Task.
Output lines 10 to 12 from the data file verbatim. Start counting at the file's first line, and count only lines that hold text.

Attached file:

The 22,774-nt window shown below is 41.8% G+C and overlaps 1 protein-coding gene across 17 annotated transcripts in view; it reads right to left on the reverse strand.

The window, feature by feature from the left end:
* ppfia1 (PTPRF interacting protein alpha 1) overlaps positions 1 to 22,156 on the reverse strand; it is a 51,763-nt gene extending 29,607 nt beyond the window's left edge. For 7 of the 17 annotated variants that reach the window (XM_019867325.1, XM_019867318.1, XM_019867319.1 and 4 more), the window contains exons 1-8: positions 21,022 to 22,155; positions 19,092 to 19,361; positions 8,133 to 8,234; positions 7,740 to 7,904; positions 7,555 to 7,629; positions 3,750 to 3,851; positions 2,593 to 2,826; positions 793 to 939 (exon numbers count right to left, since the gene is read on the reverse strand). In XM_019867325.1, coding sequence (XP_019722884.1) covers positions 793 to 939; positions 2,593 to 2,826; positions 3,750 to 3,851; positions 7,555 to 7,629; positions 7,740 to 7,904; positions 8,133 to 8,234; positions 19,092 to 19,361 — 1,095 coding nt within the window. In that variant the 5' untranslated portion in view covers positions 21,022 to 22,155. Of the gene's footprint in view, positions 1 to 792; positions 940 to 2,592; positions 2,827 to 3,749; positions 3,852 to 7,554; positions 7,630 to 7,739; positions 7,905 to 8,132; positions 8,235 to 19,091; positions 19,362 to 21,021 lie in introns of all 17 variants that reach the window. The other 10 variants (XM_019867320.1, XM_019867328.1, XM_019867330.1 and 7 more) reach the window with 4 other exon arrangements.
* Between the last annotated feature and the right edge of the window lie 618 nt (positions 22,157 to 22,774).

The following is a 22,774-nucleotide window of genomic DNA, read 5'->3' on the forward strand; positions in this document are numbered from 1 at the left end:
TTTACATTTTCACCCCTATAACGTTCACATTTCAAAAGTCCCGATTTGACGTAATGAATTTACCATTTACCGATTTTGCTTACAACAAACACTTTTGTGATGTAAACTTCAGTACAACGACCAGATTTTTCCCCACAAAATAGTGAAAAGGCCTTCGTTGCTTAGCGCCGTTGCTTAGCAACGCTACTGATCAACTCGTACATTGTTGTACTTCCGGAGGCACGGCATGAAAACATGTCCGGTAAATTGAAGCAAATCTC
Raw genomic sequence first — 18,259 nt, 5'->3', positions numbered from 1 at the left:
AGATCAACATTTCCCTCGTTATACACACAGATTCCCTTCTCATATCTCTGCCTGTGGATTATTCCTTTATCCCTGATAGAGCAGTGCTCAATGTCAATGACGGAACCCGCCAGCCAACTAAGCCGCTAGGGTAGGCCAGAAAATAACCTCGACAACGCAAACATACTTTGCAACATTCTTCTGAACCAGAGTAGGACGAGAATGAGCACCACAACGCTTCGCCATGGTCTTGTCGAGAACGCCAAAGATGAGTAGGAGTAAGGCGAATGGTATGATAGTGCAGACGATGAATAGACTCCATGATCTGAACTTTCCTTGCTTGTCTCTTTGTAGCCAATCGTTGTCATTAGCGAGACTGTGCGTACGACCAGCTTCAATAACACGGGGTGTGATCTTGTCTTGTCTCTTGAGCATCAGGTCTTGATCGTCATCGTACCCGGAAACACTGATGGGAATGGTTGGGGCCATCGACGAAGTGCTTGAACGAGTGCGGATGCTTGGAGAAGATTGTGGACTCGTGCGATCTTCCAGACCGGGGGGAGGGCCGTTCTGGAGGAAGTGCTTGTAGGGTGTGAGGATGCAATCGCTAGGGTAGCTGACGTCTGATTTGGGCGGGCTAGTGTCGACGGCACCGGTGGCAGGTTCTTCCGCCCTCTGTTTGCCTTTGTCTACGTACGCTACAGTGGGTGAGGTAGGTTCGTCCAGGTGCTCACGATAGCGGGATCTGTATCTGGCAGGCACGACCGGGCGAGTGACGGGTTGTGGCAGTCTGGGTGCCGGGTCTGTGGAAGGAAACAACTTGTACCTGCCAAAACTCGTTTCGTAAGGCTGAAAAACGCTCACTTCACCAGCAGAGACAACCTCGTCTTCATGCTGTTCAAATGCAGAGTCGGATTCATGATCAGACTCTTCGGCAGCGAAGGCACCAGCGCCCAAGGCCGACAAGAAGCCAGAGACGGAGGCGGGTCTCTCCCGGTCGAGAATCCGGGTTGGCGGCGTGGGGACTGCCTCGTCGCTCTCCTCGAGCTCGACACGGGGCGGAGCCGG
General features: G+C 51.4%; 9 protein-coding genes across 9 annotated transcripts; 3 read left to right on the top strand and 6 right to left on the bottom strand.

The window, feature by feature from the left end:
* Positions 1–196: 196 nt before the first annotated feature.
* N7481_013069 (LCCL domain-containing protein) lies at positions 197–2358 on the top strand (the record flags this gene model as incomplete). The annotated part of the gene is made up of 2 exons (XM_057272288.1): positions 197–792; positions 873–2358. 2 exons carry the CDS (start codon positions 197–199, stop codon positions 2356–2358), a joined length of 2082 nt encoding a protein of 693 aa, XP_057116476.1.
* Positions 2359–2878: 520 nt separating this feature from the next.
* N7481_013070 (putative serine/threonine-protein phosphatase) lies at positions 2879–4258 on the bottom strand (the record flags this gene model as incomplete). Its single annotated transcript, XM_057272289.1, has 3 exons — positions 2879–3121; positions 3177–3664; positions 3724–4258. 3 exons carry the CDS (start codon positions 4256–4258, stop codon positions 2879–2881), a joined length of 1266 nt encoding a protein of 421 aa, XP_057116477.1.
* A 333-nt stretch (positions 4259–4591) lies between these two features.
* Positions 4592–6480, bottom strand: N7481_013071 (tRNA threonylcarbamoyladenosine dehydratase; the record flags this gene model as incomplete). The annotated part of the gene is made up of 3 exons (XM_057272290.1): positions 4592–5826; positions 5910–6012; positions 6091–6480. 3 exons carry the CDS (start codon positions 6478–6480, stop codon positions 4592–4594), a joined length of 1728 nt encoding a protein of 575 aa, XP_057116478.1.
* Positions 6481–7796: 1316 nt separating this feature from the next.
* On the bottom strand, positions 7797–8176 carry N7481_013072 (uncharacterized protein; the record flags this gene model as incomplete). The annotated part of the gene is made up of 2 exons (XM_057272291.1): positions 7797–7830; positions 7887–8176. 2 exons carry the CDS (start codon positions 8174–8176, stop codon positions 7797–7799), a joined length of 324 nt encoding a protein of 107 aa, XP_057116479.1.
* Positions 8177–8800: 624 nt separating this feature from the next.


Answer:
The window, feature by feature from the left end:
* Positions 1–196: 196 nt before the first annotated feature.
* N7481_013069 (LCCL domain-containing protein) lies at positions 197–2358 on the top strand (the record flags this gene model as incomplete). The annotated part of the gene is made up of 2 exons (XM_057272288.1): positions 197–792; positions 873–2358. 2 exons carry the CDS (start codon positions 197–199, stop codon positions 2356–2358), a joined length of 2082 nt encoding a protein of 693 aa, XP_057116476.1.